Tuesday, March 8, 2016

Pat Conroy and the Road to Forgiveness



The Death of Santini

Hardcover: 352 pages
Publisher: Nan A. Talese ()
ISBN-13: 978-0385530903
Kindle: 7582 KB
Publisher: The Dial Press (October 29, 2013)

Available on Amazon

Forgive and Heal

Pat Conroy, a gifted writer, shot to fame as a novelist with the publication of his first novel, The Great Santini, which was a semi-autobiographical account of his painful military-brat childhood and his overpowering and abusive father. Writing the novel was obviously cathartic for Conroy but also the equivalent of throwing an emotional grenade into the lives of his parents and siblings. All of his novels dealt in some ways with the pain of his childhood.

But what I find uplifting is that Conroy's final book, The Death of Santini, is a memoir that is ultimately about finding a way to forgive and come to terms with the wounds of his childhood. Pat Conroy writes:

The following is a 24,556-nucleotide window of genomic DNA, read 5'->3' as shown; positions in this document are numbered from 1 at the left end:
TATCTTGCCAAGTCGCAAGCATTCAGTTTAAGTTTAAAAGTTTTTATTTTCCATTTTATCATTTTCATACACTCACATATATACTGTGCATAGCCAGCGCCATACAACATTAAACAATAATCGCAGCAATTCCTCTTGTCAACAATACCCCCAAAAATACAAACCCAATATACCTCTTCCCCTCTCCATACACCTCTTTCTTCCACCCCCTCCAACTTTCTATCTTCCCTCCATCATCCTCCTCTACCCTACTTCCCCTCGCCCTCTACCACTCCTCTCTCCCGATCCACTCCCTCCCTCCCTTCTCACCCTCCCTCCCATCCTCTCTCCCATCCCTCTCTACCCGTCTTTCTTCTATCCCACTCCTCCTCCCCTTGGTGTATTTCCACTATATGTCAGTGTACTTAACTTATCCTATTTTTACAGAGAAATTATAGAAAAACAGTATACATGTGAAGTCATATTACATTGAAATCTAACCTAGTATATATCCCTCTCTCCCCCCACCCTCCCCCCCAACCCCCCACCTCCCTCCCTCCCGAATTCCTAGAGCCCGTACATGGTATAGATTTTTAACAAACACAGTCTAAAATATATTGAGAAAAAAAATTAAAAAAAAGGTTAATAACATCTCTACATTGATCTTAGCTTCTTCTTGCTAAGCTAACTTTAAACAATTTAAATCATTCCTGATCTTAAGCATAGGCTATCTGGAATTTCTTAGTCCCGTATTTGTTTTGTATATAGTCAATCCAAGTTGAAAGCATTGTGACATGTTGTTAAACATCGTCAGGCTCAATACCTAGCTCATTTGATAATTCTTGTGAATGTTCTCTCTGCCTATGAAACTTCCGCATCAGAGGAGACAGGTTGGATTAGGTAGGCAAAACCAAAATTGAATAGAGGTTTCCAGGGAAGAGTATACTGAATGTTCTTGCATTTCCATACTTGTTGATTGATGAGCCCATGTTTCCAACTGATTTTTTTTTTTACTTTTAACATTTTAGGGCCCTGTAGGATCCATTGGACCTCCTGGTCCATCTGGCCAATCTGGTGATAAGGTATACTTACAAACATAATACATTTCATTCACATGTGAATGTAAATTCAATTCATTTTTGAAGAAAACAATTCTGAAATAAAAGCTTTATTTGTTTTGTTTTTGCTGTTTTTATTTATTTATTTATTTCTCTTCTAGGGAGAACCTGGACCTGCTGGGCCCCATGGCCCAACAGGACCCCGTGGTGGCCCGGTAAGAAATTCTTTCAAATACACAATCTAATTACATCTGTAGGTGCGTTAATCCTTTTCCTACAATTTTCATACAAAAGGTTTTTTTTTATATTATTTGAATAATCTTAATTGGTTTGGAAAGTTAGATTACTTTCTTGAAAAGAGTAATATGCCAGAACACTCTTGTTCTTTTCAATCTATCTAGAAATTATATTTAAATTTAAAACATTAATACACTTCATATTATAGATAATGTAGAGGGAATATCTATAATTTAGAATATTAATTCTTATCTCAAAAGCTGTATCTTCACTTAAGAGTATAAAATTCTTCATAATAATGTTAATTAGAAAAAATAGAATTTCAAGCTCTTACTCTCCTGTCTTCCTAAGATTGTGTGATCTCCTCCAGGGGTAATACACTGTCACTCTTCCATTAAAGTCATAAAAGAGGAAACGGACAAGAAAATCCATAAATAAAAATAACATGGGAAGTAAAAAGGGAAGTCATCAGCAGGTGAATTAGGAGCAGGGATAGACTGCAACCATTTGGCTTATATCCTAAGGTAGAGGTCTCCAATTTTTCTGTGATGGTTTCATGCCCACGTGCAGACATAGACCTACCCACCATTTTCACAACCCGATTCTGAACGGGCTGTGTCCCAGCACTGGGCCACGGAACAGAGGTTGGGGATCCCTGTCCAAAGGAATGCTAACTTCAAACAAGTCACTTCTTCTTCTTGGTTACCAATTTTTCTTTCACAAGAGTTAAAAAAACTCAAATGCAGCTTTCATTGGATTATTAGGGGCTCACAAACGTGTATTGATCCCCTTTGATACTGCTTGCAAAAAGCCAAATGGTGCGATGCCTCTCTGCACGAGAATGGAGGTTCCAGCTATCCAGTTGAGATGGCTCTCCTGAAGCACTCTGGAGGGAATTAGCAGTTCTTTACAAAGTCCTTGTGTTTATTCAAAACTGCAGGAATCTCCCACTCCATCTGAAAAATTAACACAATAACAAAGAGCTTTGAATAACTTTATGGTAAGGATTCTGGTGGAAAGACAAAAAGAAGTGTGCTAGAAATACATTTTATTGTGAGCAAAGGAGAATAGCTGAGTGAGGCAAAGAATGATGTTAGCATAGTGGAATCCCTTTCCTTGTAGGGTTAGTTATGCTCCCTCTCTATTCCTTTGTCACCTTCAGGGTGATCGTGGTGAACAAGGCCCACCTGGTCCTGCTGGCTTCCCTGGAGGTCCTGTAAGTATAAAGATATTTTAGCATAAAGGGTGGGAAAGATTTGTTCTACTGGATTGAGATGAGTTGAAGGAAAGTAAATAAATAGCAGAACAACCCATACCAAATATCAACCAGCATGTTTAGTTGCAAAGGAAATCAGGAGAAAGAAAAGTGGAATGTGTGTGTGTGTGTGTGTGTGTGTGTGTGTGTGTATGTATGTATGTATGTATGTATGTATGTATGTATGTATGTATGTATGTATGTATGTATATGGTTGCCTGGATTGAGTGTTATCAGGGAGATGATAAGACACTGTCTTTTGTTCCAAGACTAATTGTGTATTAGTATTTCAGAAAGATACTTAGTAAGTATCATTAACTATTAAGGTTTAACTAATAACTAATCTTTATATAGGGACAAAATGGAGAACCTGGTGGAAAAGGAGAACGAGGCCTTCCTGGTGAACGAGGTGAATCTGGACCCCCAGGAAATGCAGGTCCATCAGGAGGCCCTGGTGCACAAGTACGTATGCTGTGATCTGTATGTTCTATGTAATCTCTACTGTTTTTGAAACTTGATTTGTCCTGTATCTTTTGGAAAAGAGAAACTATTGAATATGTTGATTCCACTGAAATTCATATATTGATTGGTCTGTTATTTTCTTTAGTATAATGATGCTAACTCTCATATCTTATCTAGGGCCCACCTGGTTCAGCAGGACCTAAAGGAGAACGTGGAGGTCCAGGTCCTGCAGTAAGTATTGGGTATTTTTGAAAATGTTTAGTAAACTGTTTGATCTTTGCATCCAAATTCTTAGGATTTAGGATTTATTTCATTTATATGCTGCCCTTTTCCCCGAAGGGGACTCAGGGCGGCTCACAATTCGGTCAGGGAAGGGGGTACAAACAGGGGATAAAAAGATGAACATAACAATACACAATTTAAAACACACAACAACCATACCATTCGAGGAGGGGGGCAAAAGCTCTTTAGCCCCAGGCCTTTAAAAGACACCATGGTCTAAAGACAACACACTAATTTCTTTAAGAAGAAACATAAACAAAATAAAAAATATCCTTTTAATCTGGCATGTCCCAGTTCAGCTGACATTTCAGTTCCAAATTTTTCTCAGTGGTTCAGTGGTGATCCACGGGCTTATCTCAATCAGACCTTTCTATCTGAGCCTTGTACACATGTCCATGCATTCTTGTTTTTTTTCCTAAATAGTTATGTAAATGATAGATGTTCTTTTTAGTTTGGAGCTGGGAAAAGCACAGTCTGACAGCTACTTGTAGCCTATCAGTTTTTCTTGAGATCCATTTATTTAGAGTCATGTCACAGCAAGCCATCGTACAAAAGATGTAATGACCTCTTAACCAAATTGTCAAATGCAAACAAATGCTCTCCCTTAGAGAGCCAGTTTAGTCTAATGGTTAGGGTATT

...this year I turned sixty-five, the official starting date of old age and the beginning count down to my inevitable death. I've come to realize that I still carry the bruised freight of that childhood every day. I can't run away, hide, or pretend it never happened. I wear it on my back like the carapace of a tortoise, except my shell burdens and does not protect. It weighs me down and fills me with dread.

I understand that. I think that any of us, who have been wounded by life, understand that. 

For the film buffs: several of Pat Conroy's books were made it to the screen: The Prince of Tides (with Nick Nolte), The Great Santini (with Robert Duvall), The Lords of Discipline (with Michael Gleason) and the Hallmark version of The Water is Wide.

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